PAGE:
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Per Household Debt Reaches 30 Million Won

Posted March. 04, 2004 23:17,   


Korean households had an average debt of 30 million won last year. As 30 million won is over 80 percent of the average annual income of urban workers in 2003, experts believe it is a major stumbling block to consumption recovery.

The Bank of Korea (BOK) reported on Thursday that the total household debt in late 2003, which includes household borrowing, stood at 447.6 billion won, rising 1.9 percent, or 8.5 trillion won compared to that of the previous year.

Household credit, which stood at 266.9 trillion won in 2000, is continually increasing, jumping to 341.7 trillion won in 2001 and 439.1 trillion won in 2002.

In particular, a great number of people who were not qualified to receive loans from major commercial banks received loans from credit unions, such as the National Credit Union and the Korean Federation of Community Credit Cooperatives. Households borrowing from credit unions surged to 28.9 percent.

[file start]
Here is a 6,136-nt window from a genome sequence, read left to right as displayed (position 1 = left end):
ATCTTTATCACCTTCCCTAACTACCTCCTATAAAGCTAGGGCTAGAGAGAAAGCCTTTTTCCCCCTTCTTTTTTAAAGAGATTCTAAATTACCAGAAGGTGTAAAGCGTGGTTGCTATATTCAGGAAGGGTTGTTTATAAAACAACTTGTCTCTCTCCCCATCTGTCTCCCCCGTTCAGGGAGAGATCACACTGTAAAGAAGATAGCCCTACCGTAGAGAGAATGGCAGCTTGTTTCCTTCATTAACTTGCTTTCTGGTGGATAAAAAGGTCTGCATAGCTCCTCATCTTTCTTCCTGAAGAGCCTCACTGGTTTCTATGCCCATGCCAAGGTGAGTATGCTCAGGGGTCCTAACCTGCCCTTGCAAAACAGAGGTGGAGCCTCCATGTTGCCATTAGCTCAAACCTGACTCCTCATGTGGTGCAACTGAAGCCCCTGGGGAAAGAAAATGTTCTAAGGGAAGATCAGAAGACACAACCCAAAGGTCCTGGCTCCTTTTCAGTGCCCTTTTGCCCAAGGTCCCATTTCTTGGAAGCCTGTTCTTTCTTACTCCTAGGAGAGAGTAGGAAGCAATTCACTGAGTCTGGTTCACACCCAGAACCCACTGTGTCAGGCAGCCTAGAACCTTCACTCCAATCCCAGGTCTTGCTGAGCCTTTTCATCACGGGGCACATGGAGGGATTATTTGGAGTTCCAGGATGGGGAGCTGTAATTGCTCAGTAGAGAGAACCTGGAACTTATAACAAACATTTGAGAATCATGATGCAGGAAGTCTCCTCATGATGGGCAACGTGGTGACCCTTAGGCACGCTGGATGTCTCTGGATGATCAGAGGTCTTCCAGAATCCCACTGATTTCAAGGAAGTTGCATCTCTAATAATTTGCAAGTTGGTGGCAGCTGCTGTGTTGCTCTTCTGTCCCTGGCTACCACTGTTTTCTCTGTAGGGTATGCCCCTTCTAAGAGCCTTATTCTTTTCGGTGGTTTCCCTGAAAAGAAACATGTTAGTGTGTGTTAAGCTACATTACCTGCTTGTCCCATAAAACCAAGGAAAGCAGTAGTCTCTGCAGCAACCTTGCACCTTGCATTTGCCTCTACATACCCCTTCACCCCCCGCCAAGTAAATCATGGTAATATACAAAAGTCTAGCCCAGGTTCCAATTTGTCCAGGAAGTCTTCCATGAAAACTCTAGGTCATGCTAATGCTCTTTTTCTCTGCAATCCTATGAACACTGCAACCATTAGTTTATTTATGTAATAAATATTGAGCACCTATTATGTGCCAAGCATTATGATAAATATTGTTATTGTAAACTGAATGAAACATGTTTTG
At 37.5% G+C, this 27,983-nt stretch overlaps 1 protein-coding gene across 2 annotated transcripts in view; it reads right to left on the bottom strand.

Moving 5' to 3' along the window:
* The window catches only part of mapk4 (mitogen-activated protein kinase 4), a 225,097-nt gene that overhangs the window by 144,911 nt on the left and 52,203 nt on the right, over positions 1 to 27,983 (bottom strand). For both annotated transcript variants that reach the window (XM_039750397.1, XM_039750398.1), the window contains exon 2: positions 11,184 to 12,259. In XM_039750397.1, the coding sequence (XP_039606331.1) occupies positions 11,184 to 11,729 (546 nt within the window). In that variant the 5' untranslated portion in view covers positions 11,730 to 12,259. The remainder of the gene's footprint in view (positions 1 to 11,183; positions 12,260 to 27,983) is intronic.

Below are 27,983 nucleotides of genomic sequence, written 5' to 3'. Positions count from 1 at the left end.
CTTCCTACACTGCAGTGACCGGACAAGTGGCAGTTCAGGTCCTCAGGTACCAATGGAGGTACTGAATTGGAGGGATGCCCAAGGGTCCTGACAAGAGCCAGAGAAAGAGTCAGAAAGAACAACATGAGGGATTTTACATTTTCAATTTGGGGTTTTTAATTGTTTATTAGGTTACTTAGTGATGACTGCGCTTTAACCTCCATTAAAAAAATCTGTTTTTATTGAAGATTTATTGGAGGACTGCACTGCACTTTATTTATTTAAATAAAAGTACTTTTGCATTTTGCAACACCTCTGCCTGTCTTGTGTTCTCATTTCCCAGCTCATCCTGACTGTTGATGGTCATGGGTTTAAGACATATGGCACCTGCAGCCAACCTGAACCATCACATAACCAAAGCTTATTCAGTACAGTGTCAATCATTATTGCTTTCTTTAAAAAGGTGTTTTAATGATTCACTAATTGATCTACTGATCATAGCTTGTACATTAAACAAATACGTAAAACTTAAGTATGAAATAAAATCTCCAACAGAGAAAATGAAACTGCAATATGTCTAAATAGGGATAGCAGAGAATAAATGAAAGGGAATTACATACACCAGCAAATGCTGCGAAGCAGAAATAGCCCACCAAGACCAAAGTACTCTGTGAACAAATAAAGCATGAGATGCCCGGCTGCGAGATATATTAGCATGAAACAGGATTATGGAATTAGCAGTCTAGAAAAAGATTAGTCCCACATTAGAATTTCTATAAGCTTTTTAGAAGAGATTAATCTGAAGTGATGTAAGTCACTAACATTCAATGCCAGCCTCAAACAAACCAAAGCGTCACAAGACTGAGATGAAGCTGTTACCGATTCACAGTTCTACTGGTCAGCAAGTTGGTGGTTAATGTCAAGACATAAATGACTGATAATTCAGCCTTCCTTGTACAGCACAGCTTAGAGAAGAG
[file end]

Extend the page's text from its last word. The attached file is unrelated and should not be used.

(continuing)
Debt per household has risen from 29.15 million won in late 2002 to 29.26 million won. Debt per household was 18.27 million in late 2000 and 23.03 million in late 2001.

Last year’s figure of 35.3 million won is 83 percent of the average annual earning of urban workers, according to the National Statistical Office.

“Although the rate of outstanding household credit slowed down considerably last year due to a retrenchment in consumption and tougher restrictions on consumer lending, the household debt is still a roadblock that slows down the recovery of domestic consumption. In addition, a possible hike in interest rates or decline in income would weaken the balance sheets of households,” said Jo Seong-jong, a senior BOK official.

Joong-Hyun Park sanjuck@donga.com